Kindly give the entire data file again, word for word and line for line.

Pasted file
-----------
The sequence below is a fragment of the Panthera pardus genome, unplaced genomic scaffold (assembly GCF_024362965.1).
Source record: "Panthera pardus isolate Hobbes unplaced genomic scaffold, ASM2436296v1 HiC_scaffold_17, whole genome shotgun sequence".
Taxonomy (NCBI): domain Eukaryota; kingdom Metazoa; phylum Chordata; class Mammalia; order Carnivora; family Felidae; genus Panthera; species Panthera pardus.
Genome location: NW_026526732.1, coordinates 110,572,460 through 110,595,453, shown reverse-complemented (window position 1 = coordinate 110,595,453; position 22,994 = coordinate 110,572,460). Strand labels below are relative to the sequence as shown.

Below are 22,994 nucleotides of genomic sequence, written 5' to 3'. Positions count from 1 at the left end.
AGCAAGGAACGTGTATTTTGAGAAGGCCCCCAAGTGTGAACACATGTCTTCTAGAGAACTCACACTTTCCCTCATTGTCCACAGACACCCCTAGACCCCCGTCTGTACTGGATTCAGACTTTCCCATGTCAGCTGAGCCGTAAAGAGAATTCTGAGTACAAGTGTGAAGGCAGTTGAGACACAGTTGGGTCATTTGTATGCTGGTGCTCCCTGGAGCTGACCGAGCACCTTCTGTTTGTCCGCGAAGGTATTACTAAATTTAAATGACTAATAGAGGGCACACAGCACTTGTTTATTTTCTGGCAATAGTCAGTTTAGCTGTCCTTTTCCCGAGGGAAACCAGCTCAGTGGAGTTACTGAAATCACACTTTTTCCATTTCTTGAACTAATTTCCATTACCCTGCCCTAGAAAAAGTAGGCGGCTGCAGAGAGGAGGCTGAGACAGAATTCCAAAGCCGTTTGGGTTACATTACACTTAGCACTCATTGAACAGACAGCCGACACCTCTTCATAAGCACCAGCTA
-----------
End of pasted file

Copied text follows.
The sequence below is a fragment of the Panthera pardus genome, unplaced genomic scaffold (assembly GCF_024362965.1).
Source record: "Panthera pardus isolate Hobbes unplaced genomic scaffold, ASM2436296v1 HiC_scaffold_17, whole genome shotgun sequence".
Taxonomy (NCBI): domain Eukaryota; kingdom Metazoa; phylum Chordata; class Mammalia; order Carnivora; family Felidae; genus Panthera; species Panthera pardus.
Genome location: NW_026526732.1, coordinates 110,572,460 through 110,595,453, shown reverse-complemented (window position 1 = coordinate 110,595,453; position 22,994 = coordinate 110,572,460). Strand labels below are relative to the sequence as shown.

Below are 22,994 nucleotides of genomic sequence, written 5' to 3'. Positions count from 1 at the left end.
AGCAAGGAACGTGTATTTTGAGAAGGCCCCCAAGTGTGAACACATGTCTTCTAGAGAACTCACACTTTCCCTCATTGTCCACAGACACCCCTAGACCCCCGTCTGTACTGGATTCAGACTTTCCCATGTCAGCTGAGCCGTAAAGAGAATTCTGAGTACAAGTGTGAAGGCAGTTGAGACACAGTTGGGTCATTTGTATGCTGGTGCTCCCTGGAGCTGACCGAGCACCTTCTGTTTGTCCGCGAAGGTATTACTAAATTTAAATGACTAATAGAGGGCACACAGCACTTGTTTATTTTCTGGCAATAGTCAGTTTAGCTGTCCTTTTCCCGAGGGAAACCAGCTCAGTGGAGTTACTGAAATCACACTTTTTCCATTTCTTGAACTAATTTCCATTACCCTGCCCTAGAAAAAGTAGGCGGCTGCAGAGAGGAGGCTGAGACAGAATTCCAAAGCCGTTTGGGTTACATTACACTTAGCACTCATTGAACAGACAGCCGACACCTCTTCATAAGCACCAGCTA